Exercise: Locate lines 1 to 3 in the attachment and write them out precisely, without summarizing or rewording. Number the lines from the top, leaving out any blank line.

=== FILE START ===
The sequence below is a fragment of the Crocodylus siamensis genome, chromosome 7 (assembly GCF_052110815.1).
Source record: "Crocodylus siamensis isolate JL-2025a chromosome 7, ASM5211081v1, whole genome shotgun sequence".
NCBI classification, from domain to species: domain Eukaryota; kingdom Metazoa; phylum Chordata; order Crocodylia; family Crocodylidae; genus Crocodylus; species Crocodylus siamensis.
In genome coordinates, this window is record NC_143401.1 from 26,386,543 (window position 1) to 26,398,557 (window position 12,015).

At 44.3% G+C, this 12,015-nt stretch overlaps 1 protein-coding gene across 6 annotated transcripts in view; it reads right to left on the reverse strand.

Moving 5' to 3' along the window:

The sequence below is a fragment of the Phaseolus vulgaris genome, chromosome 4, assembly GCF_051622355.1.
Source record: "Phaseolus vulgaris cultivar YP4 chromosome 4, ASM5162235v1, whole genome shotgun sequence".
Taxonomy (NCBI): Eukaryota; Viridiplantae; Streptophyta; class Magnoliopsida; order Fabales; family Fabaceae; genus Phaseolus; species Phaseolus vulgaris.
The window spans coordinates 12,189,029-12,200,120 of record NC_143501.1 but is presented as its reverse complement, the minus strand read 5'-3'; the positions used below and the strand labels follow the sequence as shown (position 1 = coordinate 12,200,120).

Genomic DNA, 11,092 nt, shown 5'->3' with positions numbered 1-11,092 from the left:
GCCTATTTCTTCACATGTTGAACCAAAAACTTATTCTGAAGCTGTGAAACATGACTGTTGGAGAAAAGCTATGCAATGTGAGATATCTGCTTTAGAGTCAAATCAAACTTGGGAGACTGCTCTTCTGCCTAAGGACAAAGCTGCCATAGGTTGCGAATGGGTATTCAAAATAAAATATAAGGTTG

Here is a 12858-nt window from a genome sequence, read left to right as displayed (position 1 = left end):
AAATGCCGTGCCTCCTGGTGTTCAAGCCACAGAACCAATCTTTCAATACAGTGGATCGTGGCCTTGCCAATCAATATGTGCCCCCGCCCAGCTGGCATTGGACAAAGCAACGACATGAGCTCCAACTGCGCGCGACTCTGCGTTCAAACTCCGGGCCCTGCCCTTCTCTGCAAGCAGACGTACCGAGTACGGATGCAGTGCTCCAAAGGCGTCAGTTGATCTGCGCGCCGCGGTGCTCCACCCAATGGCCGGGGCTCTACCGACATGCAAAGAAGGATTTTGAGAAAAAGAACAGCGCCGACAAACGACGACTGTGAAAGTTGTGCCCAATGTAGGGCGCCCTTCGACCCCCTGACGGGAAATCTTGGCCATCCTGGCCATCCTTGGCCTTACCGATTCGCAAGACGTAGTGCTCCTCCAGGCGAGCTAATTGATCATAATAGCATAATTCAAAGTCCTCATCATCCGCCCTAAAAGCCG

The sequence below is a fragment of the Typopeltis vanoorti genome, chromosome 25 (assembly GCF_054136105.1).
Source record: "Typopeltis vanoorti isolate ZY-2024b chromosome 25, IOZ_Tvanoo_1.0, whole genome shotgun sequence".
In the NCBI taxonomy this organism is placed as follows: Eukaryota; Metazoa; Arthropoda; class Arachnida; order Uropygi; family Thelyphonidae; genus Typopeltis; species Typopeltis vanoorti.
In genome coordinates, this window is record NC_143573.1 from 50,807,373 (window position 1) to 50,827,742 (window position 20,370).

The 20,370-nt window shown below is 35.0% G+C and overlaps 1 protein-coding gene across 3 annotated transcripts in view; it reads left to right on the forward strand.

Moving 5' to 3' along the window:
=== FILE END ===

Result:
The sequence below is a fragment of the Crocodylus siamensis genome, chromosome 7 (assembly GCF_052110815.1).
Source record: "Crocodylus siamensis isolate JL-2025a chromosome 7, ASM5211081v1, whole genome shotgun sequence".
NCBI classification, from domain to species: domain Eukaryota; kingdom Metazoa; phylum Chordata; order Crocodylia; family Crocodylidae; genus Crocodylus; species Crocodylus siamensis.